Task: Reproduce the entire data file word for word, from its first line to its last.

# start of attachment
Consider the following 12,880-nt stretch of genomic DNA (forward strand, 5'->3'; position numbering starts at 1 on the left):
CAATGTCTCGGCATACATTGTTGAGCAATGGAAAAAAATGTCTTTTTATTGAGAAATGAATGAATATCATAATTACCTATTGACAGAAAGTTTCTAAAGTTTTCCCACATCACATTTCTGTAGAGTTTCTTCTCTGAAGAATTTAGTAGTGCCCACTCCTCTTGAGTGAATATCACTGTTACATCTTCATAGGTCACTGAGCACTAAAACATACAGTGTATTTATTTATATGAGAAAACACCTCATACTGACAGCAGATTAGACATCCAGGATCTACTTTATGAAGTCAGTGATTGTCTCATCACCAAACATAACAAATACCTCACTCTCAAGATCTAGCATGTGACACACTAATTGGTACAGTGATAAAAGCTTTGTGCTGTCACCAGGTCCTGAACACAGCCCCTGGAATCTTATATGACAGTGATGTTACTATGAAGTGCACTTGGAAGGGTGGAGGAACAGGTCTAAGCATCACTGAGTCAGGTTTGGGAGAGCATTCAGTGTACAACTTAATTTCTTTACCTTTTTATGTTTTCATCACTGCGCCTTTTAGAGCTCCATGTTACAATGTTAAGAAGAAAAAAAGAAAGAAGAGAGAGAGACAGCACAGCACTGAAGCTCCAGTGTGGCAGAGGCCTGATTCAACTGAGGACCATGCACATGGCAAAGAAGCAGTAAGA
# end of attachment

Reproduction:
Consider the following 12,880-nt stretch of genomic DNA (forward strand, 5'->3'; position numbering starts at 1 on the left):
CAATGTCTCGGCATACATTGTTGAGCAATGGAAAAAAATGTCTTTTTATTGAGAAATGAATGAATATCATAATTACCTATTGACAGAAAGTTTCTAAAGTTTTCCCACATCACATTTCTGTAGAGTTTCTTCTCTGAAGAATTTAGTAGTGCCCACTCCTCTTGAGTGAATATCACTGTTACATCTTCATAGGTCACTGAGCACTAAAACATACAGTGTATTTATTTATATGAGAAAACACCTCATACTGACAGCAGATTAGACATCCAGGATCTACTTTATGAAGTCAGTGATTGTCTCATCACCAAACATAACAAATACCTCACTCTCAAGATCTAGCATGTGACACACTAATTGGTACAGTGATAAAAGCTTTGTGCTGTCACCAGGTCCTGAACACAGCCCCTGGAATCTTATATGACAGTGATGTTACTATGAAGTGCACTTGGAAGGGTGGAGGAACAGGTCTAAGCATCACTGAGTCAGGTTTGGGAGAGCATTCAGTGTACAACTTAATTTCTTTACCTTTTTATGTTTTCATCACTGCGCCTTTTAGAGCTCCATGTTACAATGTTAAGAAGAAAAAAAGAAAGAAGAGAGAGAGACAGCACAGCACTGAAGCTCCAGTGTGGCAGAGGCCTGATTCAACTGAGGACCATGCACATGGCAAAGAAGCAGTAAGA